The surface of a liquid is just able to support the weight of a six-legged insect. The leg ends can be assumed to be spheres each of radius 3.2 × 10−5 m and the weight of the insect is distributed equally over the six legs. The coefficient of surface tension in this case is 0.1 N/m and the angle of the footfall with respect to the vertical is θ = π/3 radians (see figure). The mass of the insect is close to_
For calculating the surface tension F= T×L where T is the surface tension in F/m and L is the length over which the surface tension works.
The Attempt at a Solution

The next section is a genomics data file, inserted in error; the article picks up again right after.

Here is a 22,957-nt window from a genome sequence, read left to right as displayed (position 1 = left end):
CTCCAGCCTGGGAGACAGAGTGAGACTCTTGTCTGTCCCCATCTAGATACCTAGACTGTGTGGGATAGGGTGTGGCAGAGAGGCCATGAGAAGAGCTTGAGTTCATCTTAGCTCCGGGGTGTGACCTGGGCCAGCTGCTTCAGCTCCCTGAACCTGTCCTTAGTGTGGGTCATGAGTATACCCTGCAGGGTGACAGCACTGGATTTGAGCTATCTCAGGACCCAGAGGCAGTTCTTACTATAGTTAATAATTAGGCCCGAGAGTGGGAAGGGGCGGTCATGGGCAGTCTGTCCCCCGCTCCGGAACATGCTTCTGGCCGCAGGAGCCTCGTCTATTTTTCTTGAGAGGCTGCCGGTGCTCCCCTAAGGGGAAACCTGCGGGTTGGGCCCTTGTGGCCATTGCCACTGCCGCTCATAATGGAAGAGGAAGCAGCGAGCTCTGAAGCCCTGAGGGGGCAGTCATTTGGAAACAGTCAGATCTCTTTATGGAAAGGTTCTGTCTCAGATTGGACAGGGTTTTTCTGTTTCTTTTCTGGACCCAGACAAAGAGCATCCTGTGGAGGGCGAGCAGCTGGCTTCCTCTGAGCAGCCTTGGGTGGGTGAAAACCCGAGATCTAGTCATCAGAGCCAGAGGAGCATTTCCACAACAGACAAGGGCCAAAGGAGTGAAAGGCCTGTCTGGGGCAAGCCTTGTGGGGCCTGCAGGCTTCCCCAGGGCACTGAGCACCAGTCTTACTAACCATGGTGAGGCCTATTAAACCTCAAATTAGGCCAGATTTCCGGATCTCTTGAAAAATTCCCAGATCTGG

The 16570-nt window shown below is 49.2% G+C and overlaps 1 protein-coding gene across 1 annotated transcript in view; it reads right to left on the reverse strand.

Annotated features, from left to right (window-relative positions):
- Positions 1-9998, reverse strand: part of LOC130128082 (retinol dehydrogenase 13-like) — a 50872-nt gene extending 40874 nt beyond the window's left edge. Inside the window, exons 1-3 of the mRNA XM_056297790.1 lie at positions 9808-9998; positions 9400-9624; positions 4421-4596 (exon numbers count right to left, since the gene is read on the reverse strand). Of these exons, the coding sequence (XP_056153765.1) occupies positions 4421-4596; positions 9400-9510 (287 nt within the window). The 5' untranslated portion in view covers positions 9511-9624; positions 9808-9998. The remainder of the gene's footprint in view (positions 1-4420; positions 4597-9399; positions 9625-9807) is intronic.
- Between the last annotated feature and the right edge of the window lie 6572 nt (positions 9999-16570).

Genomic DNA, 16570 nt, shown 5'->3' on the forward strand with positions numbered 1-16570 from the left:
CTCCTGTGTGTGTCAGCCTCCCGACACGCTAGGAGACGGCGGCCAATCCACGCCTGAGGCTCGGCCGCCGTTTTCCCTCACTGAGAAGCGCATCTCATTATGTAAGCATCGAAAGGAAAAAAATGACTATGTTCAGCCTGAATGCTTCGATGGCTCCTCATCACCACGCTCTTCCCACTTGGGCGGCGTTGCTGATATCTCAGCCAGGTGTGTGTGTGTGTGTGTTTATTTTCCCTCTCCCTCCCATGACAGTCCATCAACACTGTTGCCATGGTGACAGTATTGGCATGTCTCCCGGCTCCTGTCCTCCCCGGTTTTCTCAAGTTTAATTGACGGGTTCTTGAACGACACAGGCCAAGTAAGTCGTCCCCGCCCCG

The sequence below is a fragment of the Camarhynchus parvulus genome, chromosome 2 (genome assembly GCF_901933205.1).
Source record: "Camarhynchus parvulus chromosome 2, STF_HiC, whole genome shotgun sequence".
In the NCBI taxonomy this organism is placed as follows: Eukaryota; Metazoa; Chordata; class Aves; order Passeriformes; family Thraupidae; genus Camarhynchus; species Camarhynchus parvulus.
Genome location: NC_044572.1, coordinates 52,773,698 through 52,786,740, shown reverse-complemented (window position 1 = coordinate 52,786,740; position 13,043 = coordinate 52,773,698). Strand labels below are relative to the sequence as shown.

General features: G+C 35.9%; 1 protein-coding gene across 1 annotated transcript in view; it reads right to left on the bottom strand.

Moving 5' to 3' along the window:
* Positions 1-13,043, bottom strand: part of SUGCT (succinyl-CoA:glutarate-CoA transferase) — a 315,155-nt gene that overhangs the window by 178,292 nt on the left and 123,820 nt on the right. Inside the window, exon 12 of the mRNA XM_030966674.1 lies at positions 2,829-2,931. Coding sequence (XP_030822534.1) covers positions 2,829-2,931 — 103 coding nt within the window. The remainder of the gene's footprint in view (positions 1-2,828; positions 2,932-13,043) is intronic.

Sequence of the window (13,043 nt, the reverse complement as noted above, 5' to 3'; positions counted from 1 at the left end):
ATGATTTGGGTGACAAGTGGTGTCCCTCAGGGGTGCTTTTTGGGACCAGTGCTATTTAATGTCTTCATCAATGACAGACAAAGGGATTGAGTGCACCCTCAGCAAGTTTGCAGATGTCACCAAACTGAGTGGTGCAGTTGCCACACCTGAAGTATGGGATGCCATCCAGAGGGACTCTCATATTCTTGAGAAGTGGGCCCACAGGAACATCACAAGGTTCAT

I assumed that the sphere is floating halfway, so the surface tensions acts on the length 2πR. I calculated 2πR which is 20.1×10-5m. Then I multiplied it with T, and the force turns out to be 2.01×10-5 N. Multiplied it by cosπ/3 and obtained 1×10-5. This must be the force on one leg. So, I multiplied it with 6 and got 6×10-5N. Now if you calculate the mass, it turns out to be about 6.122×10-6. But the answer is 5×10-6.
Where am I going wrong?